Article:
"Don't Protest," Amit Shah Tells North-Eastern States On Citizenship Bill

The Union Minister was referring to the ongoing protests against the controversial bill in the Northeast region.

Amit Shah said the objections were addressed after discussions with Northeast stakeholders.

New Delhi:

Union Home Minister Amit Shah today called for an end to protests in the Northeast against the Citizenship Amendment Bill, saying that appropriate exceptions have been made to ensure that its regional identity is protected.

"I just want to tell the people that all the objections posed by north-eastern states have been addressed in this bill. There is no reason to get alarmed, there is no need to protest, enough has happened already, now this country just wants to go ahead peacefully," Mr Shah said, urging agitators to not be swayed by those opposed to the bill. 

The Union Minister was referring to the ongoing protests in the Northeast region, where the influential North East Students Organisation has announced an 11-hour shutdown on Tuesday against what it claims is an attempt to nullify the Assam Accord of 1985. The protesters have also termed the legislation, which seeks to make it easier for non-Muslim refugees from Pakistan, Bangladesh and Afghanistan to gain citizenship, as an "attempt to rob the Northeast of its identity".

Mr Shah said in his address that while Nagaland and Mizoram remain protected by the Inner Line Permit, Manipur has also been included in view of its residents' sentiments on the matter. "Meghalaya -- on the other hand -- is protected by the Sixth Schedule, which has been kept out of the ambit of the bill," he added.

The Union Minister, who also heads the ruling BJP, claimed that the bill was introduced after extensive negotiations with all the stakeholders concerned. "It's not like I did not hold discussions with anybody. I have spoken to over 140 non-governmental organisations and political parties, besides the chief minister of every north-eastern state for over 119 hours. All their suggestions have been incorporated in the bill," he said, adding that it was crucial that the people understand how the legislation would help thousands of migrants from minority communities that are being persecuted in other countries.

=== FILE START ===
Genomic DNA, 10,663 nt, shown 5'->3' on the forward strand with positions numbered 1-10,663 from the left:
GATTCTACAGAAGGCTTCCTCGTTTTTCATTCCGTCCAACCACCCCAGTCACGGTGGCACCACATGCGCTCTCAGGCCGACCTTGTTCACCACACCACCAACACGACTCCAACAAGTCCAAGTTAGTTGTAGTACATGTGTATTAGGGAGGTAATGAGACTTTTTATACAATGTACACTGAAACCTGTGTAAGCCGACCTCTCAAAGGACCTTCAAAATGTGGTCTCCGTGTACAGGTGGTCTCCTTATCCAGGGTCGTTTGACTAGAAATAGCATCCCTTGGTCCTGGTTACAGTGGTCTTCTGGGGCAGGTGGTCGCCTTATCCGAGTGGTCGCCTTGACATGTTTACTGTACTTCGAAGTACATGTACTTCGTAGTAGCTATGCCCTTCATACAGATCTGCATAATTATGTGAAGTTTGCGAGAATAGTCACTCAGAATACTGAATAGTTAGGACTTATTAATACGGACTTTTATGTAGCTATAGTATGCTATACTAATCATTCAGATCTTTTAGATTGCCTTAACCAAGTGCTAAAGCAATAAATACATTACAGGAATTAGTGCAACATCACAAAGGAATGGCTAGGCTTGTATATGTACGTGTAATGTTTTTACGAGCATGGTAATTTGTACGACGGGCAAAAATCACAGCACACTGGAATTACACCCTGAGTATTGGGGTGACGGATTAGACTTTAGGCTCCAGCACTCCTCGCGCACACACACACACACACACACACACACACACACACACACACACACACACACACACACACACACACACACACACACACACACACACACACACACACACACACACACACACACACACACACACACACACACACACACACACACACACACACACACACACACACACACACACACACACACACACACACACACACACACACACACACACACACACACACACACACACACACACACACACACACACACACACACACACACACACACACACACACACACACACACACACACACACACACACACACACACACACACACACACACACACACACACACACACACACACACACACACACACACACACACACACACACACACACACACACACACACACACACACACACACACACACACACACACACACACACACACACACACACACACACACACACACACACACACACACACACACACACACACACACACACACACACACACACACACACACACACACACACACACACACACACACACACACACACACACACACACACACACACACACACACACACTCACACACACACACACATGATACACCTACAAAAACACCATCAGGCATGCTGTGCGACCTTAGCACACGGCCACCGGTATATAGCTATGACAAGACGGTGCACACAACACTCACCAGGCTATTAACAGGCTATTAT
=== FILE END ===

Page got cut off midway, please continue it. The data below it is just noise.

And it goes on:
Earlier, Mr Shah had rejected the Congress' claim that the bill was discriminatory by pointing out that even India was partitioned on the basis of religion. "The Citizenship Amendment Bill wouldn't have been needed if the Congress had not allowed partition on the basis of religion. It was the Congress that divided the country on religious lines, not us," he asserted, adding that the proposed law "was not even 0.001" against the country's minorities.

The Home Minister's outburst came in response to Congress MP Shashi Tharoor's remark that the bill "endorses the idea of religious discrimination by allowing individuals of only six religious identities to acquire citizenship while excluding those belonging to other religious identities".

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